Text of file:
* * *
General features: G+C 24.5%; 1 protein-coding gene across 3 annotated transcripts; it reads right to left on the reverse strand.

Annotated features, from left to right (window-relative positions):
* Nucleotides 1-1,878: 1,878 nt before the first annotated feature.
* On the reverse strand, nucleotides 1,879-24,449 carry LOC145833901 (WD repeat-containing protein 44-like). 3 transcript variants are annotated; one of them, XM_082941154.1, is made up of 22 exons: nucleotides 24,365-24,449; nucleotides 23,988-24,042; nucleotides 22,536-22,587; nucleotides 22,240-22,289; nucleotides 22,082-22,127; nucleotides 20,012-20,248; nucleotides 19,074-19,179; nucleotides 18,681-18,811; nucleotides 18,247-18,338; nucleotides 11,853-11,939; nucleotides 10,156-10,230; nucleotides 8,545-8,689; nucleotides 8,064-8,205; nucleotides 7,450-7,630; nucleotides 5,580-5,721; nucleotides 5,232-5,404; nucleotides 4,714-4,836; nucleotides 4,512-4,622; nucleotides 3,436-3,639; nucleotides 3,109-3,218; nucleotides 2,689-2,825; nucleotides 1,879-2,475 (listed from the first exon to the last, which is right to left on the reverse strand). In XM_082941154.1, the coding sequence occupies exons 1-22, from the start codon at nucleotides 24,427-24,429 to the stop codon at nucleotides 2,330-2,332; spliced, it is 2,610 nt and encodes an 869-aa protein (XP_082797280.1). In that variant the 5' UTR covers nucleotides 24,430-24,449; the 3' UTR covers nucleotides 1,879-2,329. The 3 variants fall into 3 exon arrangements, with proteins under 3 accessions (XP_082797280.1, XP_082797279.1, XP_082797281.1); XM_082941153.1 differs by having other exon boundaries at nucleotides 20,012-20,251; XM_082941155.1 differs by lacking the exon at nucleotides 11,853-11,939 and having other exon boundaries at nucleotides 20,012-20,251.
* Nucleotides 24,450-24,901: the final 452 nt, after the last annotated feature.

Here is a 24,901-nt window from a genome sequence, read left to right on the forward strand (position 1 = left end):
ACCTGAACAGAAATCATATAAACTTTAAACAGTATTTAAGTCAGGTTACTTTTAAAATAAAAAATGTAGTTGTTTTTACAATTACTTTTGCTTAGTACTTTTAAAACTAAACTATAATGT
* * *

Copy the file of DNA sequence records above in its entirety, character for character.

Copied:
General features: G+C 24.5%; 1 protein-coding gene across 3 annotated transcripts; it reads right to left on the reverse strand.

Annotated features, from left to right (window-relative positions):
* Nucleotides 1-1,878: 1,878 nt before the first annotated feature.
* On the reverse strand, nucleotides 1,879-24,449 carry LOC145833901 (WD repeat-containing protein 44-like). 3 transcript variants are annotated; one of them, XM_082941154.1, is made up of 22 exons: nucleotides 24,365-24,449; nucleotides 23,988-24,042; nucleotides 22,536-22,587; nucleotides 22,240-22,289; nucleotides 22,082-22,127; nucleotides 20,012-20,248; nucleotides 19,074-19,179; nucleotides 18,681-18,811; nucleotides 18,247-18,338; nucleotides 11,853-11,939; nucleotides 10,156-10,230; nucleotides 8,545-8,689; nucleotides 8,064-8,205; nucleotides 7,450-7,630; nucleotides 5,580-5,721; nucleotides 5,232-5,404; nucleotides 4,714-4,836; nucleotides 4,512-4,622; nucleotides 3,436-3,639; nucleotides 3,109-3,218; nucleotides 2,689-2,825; nucleotides 1,879-2,475 (listed from the first exon to the last, which is right to left on the reverse strand). In XM_082941154.1, the coding sequence occupies exons 1-22, from the start codon at nucleotides 24,427-24,429 to the stop codon at nucleotides 2,330-2,332; spliced, it is 2,610 nt and encodes an 869-aa protein (XP_082797280.1). In that variant the 5' UTR covers nucleotides 24,430-24,449; the 3' UTR covers nucleotides 1,879-2,329. The 3 variants fall into 3 exon arrangements, with proteins under 3 accessions (XP_082797280.1, XP_082797279.1, XP_082797281.1); XM_082941153.1 differs by having other exon boundaries at nucleotides 20,012-20,251; XM_082941155.1 differs by lacking the exon at nucleotides 11,853-11,939 and having other exon boundaries at nucleotides 20,012-20,251.
* Nucleotides 24,450-24,901: the final 452 nt, after the last annotated feature.

Here is a 24,901-nt window from a genome sequence, read left to right on the forward strand (position 1 = left end):
ACCTGAACAGAAATCATATAAACTTTAAACAGTATTTAAGTCAGGTTACTTTTAAAATAAAAAATGTAGTTGTTTTTACAATTACTTTTGCTTAGTACTTTTAAAACTAAACTATAATGT